Monday, May 16, 2016

Barcelona Narrowly Avoids Historic Collapse to Capture La Liga

By Justin Sherman (@JShermOfficial)

Like so many others before, Matchday 38 ended in familiar fashion.

The Big-3 of Spain trouncing the opposition with a combined aggregate of 7-0. Only this time, the results meant a whole lot more.

Barcelona are champions of Spain once again, their 24th title overall. 

For the sixth time in eight years, the Liga trophy will make its way to the cava soaked party in Plaza Catalunya. Luis Suarez again netted a hat-trick, his 6th of the season, more than any other player in Europe’s Top-5 leagues. He finishes the league year with 40 goals, the most scored ever in La Liga by a man not named Messi or Ronaldo.

In retrospect, it seemed so easy, but the end of this season was a different story. A victory would guarantee Barcelona a title that most had thought was already secure six weeks ago. But, with the slightest slip, a Real Madrid team many had left for dead after the first month of the season, would win the title.

Barcelona’s response was emphatic, especially from Suárez. Barcelona closed the year winning five in a row, with an aggregate score of 24-0, keeping them in a position they know all too well.

This wasn’t always the case, and Gerard Piqué knows it.

“We had to win this title twice,” Piqué said. “Twenty years ago Barcelona wouldn’t have done this. So often in the past we’ve been sunk by our pessimism.”

In a year that saw Barcelona legend Johan Cruyff tragically pass away, it was his influence on the club that was still being felt to this day. Prior to his arrival as manager in 1988, Barcelona and La Liga champions were hardly synonymous.

They were title winners a grand total of two times between 1960 and 1991, but since Cruyff first arrived, Barca have won 14 league crowns. With him the mentality changed, no longer hoping for the best and praying for the worst. 

And so it was fitting that Andres Iniesta set the record (29) for most titles ever won by a Spanish player, besting the record of his former teammate Xavi, two men so instrumental in spearheading this golden generation.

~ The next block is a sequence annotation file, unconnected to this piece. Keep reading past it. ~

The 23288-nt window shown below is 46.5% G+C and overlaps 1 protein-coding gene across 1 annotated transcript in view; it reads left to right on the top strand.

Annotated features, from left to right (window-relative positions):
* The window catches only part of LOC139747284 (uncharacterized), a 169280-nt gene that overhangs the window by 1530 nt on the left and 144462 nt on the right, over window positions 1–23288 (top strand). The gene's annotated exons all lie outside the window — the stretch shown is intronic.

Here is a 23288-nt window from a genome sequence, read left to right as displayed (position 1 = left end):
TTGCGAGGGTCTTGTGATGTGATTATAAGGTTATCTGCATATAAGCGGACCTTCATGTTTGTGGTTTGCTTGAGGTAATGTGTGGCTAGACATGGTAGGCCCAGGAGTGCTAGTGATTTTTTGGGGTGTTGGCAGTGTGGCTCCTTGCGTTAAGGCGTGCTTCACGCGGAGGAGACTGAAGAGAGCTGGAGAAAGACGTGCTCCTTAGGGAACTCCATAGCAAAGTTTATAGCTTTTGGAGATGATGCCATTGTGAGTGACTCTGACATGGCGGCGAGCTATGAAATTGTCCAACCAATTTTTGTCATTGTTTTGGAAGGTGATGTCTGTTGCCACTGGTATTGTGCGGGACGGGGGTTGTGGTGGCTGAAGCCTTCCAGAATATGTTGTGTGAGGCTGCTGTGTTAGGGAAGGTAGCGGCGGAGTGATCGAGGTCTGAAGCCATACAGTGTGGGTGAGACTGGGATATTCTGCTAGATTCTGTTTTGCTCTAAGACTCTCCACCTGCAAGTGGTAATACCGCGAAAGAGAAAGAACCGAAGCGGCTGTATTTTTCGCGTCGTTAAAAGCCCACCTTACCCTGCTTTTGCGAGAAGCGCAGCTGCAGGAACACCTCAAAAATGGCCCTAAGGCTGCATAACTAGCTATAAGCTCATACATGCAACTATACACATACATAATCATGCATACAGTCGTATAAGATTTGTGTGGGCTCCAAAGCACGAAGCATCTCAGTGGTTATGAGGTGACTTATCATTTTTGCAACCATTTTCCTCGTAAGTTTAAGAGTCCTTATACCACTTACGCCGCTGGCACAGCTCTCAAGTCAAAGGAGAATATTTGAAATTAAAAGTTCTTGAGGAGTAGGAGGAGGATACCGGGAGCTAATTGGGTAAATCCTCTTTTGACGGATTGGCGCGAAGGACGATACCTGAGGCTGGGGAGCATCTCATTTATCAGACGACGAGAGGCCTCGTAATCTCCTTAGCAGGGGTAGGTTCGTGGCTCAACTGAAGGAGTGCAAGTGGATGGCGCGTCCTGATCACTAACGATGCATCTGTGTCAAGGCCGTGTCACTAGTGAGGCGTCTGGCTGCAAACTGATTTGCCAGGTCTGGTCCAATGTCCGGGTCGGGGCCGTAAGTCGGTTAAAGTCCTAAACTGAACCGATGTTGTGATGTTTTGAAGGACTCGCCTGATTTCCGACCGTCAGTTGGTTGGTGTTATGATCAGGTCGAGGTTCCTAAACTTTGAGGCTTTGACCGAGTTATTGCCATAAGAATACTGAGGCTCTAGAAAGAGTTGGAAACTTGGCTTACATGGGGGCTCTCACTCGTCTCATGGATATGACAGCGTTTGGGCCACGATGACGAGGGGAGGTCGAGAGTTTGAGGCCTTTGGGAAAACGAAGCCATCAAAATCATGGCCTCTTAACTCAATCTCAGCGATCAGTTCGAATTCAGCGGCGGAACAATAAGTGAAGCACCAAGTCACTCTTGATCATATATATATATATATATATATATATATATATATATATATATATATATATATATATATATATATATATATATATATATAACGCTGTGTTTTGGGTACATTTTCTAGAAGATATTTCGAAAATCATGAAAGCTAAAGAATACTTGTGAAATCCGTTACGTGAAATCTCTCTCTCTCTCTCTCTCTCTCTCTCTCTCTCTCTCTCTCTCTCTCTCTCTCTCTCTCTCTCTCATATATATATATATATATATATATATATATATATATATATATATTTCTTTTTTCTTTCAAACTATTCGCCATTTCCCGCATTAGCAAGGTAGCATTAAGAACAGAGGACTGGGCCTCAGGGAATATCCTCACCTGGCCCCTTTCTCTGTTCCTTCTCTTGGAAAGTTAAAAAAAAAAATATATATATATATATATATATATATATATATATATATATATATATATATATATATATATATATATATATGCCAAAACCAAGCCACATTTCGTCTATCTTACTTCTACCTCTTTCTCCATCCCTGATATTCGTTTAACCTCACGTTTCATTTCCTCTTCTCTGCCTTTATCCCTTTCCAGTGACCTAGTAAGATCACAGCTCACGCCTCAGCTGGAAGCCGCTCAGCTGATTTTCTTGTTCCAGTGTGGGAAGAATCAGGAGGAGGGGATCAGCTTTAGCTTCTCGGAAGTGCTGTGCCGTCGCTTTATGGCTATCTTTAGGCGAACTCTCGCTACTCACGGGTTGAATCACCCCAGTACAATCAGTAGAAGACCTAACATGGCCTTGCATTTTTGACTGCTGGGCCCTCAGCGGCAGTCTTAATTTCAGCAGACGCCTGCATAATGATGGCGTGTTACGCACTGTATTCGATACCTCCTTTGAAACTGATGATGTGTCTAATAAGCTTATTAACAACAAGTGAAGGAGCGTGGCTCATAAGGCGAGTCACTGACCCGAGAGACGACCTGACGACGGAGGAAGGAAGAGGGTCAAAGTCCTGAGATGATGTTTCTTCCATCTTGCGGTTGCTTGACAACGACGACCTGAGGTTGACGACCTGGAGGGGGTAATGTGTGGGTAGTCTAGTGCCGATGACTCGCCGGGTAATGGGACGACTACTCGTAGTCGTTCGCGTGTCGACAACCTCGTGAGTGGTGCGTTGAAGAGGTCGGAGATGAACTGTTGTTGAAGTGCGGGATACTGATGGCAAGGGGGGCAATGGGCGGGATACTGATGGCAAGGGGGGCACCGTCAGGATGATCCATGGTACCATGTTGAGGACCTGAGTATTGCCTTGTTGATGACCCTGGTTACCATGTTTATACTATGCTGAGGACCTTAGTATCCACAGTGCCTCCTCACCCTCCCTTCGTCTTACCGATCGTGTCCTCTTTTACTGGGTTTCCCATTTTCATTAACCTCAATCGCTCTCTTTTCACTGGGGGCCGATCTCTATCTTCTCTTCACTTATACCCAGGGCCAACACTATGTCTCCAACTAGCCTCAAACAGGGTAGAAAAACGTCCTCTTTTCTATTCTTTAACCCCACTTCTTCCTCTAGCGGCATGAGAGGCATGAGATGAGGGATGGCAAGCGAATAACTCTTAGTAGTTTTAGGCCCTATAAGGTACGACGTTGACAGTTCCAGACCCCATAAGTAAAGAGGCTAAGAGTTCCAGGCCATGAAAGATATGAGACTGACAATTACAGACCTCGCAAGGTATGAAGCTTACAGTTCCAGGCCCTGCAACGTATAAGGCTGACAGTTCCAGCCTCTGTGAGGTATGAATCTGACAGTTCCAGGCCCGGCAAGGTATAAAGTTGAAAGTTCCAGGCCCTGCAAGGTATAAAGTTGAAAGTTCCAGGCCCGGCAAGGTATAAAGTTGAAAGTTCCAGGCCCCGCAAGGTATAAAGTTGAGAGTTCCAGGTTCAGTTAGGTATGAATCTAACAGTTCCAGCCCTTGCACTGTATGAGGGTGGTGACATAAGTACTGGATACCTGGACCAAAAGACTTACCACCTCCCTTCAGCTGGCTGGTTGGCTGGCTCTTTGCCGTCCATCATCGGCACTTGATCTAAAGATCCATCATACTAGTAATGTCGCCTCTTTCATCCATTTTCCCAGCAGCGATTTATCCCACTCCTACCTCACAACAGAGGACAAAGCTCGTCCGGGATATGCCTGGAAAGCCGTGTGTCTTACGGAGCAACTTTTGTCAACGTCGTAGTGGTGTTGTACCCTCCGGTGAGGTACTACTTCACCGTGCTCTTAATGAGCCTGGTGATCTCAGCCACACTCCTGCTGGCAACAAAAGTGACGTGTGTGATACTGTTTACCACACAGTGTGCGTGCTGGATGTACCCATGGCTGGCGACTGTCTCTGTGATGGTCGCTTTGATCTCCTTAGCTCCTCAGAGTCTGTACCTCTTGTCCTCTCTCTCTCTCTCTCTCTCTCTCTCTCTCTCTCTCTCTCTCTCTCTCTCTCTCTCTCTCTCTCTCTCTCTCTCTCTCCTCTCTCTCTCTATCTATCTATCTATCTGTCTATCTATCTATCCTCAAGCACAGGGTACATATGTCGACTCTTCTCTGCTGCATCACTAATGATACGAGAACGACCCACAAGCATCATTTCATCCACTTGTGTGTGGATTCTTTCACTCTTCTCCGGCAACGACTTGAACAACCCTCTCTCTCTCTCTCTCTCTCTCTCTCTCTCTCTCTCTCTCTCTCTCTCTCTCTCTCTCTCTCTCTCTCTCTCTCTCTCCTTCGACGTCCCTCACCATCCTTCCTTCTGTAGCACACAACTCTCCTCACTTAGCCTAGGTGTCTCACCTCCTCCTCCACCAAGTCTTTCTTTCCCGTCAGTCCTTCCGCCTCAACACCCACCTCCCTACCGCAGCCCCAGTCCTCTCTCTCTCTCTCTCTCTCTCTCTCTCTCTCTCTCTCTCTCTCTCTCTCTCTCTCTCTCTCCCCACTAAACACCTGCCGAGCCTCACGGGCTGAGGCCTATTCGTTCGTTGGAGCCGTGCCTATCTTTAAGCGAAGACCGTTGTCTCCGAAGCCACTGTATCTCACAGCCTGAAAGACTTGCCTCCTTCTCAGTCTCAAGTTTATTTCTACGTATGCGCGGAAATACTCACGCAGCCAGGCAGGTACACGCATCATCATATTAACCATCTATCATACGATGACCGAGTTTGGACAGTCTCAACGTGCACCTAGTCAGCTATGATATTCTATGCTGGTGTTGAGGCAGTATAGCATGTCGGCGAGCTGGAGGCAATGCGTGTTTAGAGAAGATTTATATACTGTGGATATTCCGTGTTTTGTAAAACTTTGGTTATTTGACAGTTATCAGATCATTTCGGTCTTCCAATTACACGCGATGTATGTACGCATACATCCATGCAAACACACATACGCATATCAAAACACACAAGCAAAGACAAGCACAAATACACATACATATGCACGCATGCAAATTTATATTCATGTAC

Still, the star of the show, not only Saturday, but this entire season, was Luis Suarez.

The Uruguayan scored 56 times across all competitions, with a chance to further that tally with the Copa del Rey still to play next Sunday. He will finish with the Golden Boot (Europe’s top scorer) and the Pichichi (Spain’s top Scorer), becoming the first player since 08-09 to win that award not named Messi or Ronaldo. If that wasn’t impressive enough, he also led the entire league in assists, displaying a passing game most didn’t know he possessed.

More than stats alone, Suarez was the player that pushed them through thick and thin.

When Barcelona was stumbling through April, and Real Madrid and Atletico were breathing down their neck, it was Suarez who went to another level. His aggression and win-at-(almost)-all-costs attitude was imperative to a side seemingly low on confidence.

A tricky fixture away at Depor saw Barca win 8-0 behind his four goals, while the final four games saw him net another 10, for a final tally of 14 in the last five matches. A truly remarkable feat, and something that once sounded blasphemous had become reality.